Product Recalls

Rules and regulations governing manufacturing processes have become quite stringent in the last couple of decades. Moreover, non-compliance with regulatory directives has become an unforgivable sin for manufacturing facilities. The unbending manufacturing regulations and swift action against their non-compliance have increased the instances of a product recall. A product recall is a major disrupter in any manufacturing environment. It can mess up the entire supply chain while costing a lot to the affected company and or facility. Besides direct monetary losses, frequent product recalls can also destroy the bottom line by inflicting outlays in terms of future sales loss, reputation damage, regulatory fines, and litigation expenses. The product recalls in the food industry alone cost up to $10 billion in both direct and indirect losses. The manufacturing sector has to be more diligent with the implementation of relevant directives, especially if they are supplying overseas contractors. They also need to employ real-time traceability to quickly identify and remove defective inventory from the supply chain.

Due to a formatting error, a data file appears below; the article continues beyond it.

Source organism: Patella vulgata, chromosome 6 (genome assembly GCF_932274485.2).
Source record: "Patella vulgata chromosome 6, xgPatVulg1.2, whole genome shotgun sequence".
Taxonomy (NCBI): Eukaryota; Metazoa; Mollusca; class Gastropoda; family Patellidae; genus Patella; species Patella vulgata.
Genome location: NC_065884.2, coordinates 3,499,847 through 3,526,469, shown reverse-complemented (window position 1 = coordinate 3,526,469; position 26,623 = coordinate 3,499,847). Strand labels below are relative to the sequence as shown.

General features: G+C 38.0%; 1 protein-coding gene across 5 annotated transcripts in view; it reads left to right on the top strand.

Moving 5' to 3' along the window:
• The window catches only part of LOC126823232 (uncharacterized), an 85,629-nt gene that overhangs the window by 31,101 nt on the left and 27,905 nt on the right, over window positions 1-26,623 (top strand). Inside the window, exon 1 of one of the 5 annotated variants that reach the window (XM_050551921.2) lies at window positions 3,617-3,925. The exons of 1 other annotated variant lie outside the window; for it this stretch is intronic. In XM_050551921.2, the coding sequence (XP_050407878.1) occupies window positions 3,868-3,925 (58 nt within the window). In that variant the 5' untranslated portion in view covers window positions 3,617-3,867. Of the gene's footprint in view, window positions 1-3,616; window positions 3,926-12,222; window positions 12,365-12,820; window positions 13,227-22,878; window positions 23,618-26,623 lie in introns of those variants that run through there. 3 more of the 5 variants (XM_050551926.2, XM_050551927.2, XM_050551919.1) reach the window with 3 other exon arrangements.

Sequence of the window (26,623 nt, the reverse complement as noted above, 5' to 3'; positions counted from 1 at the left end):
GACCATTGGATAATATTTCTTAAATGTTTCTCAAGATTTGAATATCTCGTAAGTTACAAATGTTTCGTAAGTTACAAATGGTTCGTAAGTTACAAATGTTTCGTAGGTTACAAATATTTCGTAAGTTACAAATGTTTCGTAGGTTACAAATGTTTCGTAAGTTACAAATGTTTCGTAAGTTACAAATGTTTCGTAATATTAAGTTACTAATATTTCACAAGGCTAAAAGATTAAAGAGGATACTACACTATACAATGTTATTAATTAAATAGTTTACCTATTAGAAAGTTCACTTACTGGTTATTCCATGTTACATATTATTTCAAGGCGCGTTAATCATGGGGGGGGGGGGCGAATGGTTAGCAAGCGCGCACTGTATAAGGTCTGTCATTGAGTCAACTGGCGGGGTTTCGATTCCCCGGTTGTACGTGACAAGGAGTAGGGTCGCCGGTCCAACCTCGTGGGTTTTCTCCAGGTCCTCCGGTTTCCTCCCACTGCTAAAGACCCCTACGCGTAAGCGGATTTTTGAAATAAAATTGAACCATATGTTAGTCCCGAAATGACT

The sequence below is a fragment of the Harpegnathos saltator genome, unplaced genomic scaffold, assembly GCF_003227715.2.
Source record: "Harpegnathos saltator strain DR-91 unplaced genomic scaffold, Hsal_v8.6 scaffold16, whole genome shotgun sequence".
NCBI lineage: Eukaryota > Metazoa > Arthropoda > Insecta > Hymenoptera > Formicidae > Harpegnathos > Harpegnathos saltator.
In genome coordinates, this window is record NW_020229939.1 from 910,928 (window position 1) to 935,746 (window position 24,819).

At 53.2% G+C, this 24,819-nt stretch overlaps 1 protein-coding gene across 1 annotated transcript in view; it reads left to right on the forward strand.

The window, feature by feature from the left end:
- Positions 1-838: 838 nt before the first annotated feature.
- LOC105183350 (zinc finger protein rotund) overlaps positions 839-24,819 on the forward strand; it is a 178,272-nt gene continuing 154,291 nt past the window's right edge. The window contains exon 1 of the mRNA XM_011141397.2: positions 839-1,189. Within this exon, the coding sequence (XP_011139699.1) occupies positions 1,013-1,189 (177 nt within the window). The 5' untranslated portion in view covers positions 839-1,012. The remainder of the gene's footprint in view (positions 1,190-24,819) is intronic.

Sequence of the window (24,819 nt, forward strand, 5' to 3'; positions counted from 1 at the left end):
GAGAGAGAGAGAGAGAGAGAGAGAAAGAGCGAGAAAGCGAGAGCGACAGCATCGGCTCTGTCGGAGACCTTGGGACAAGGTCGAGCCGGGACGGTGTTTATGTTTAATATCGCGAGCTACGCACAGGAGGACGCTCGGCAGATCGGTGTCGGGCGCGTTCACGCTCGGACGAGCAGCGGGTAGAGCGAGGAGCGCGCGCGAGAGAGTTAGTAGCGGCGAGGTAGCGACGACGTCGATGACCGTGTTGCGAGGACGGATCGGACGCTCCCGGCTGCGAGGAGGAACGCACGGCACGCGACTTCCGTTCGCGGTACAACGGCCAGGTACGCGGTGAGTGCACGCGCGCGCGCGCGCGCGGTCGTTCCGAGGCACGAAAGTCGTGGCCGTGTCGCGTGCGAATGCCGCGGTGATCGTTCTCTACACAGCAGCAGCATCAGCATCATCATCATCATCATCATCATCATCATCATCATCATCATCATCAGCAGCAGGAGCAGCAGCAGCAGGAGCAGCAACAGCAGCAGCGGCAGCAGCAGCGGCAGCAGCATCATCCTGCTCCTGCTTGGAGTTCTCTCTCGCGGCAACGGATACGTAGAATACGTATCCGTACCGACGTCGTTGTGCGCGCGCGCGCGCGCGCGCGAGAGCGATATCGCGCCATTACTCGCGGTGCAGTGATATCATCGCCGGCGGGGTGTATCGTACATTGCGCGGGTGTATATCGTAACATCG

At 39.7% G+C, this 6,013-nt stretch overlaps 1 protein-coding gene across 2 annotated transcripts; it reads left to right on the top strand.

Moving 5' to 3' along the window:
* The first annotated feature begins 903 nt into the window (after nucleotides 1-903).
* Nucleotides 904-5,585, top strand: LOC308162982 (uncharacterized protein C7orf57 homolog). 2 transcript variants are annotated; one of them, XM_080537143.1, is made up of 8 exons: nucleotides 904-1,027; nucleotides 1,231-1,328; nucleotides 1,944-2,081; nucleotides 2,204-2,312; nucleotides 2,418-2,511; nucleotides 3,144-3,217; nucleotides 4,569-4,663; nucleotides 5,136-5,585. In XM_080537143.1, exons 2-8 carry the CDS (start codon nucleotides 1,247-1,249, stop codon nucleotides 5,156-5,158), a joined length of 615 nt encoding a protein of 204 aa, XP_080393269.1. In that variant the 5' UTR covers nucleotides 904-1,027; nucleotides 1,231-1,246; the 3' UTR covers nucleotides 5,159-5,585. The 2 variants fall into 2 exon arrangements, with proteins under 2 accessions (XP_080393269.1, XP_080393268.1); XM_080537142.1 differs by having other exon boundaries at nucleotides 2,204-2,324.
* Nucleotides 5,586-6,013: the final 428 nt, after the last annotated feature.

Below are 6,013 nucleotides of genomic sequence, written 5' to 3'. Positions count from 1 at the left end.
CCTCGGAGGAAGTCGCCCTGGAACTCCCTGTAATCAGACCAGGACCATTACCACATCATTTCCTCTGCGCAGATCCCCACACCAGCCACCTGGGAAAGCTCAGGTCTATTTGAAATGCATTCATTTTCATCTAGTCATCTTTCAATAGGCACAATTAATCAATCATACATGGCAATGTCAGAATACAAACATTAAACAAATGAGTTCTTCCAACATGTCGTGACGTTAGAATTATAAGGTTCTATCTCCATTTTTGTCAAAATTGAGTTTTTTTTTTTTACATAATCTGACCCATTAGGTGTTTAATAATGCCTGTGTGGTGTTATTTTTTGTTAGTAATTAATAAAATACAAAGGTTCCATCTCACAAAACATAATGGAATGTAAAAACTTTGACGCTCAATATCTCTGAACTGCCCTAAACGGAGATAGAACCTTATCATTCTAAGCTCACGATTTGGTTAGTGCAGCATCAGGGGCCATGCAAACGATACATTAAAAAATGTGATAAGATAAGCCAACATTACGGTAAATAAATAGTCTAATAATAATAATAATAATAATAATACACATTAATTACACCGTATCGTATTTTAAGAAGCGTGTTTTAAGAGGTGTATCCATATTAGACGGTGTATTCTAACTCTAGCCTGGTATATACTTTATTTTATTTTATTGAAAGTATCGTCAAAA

Security of Smart Facilities

The manufacturing sector is gradually moving towards a smart future. It has been estimated that manufacturers will spend north of $250 billion on IoT technologies by the end of this year. While smart facilities will ensure quicker turnaround, streamlined supply chain, and intuitive quality control, they will be vulnerable to cyber-attacks. A potent cyber intrusion can bring a smart manufacturing facility to a screeching halt. Manufacturers adopting smart technology need to invest in improving cybersecurity in the same proportion for providing sufficient cover to their smart infrastructure.

Regularizing 3D Printing

3D printing can be a gamechanger for the manufacturing sector in both senses. On the one hand, it can boost the production rate and cut down costs. On the other hand, it can promote counterfeiting and poor quality production. Also, a manufacturing facility may have to face false liability claims because criminals will replicate counterfeit goods by leveraging 3D printing. They can make proprietary products at lower price points but with questionable quality.